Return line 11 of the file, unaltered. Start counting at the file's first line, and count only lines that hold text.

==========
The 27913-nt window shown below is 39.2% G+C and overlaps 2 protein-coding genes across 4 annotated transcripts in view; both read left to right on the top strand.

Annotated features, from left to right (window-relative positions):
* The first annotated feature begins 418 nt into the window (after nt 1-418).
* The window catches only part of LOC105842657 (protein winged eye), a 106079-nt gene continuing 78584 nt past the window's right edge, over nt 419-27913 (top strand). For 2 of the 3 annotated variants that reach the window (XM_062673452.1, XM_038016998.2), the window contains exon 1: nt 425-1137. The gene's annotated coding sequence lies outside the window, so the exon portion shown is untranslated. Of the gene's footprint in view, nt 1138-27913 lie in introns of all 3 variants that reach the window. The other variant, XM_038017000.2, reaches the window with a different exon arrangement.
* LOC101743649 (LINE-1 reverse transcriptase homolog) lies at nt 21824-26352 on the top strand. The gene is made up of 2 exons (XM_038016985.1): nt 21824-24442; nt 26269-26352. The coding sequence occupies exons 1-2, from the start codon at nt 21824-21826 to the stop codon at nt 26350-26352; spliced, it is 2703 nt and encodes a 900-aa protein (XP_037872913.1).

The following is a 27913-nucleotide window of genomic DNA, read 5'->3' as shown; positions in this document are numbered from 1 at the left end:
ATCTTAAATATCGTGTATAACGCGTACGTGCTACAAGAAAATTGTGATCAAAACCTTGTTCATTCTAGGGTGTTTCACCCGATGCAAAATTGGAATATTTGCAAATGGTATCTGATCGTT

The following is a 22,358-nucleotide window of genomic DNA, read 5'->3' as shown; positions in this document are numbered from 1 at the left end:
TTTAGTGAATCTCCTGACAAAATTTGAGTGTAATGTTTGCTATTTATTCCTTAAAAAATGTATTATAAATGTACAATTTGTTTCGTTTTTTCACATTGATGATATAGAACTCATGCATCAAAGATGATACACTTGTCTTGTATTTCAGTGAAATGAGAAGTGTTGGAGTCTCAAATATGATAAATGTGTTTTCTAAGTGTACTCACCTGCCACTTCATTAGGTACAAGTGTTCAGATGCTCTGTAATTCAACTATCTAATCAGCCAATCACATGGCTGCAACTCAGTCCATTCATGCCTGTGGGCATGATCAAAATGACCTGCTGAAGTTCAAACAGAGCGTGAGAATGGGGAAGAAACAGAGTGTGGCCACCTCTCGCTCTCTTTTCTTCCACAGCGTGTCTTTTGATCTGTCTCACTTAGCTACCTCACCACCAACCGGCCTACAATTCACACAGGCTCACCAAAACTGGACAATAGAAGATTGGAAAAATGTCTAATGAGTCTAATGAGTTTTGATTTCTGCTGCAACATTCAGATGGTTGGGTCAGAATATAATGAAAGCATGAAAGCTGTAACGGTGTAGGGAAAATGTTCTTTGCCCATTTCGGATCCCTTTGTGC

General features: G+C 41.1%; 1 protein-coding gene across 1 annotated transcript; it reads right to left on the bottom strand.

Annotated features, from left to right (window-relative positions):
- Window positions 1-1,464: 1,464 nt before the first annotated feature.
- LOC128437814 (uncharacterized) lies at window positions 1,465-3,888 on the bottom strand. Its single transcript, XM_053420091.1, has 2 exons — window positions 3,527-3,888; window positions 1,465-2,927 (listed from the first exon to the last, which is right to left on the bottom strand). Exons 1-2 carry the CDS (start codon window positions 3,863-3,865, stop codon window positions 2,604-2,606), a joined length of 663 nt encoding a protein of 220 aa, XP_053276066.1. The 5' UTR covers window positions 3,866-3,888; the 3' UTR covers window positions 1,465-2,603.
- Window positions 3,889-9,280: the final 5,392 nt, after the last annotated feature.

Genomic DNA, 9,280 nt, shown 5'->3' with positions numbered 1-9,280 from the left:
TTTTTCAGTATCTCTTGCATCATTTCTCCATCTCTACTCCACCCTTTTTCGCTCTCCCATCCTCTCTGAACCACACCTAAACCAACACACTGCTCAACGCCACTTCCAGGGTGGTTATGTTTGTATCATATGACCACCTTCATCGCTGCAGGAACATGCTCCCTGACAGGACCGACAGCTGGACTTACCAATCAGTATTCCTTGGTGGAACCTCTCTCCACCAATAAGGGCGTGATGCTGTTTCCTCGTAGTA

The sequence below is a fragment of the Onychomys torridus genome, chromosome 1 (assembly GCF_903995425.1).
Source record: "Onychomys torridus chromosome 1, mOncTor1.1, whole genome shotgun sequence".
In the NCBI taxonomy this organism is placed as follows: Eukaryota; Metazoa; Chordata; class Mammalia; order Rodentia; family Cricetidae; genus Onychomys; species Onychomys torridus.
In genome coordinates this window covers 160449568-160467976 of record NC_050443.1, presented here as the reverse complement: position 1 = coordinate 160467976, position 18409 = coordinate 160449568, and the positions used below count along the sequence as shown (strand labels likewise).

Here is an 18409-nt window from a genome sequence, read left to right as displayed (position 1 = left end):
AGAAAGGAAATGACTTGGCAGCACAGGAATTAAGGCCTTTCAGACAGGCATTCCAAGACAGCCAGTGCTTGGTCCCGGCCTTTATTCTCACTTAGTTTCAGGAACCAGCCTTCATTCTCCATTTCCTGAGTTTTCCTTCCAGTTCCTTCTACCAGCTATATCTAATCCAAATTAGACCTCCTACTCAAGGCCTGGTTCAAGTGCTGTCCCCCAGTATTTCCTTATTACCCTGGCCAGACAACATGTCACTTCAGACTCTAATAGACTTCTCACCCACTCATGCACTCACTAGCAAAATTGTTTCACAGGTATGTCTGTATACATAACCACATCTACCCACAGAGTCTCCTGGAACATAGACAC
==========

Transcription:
Annotated features, from left to right (window-relative positions):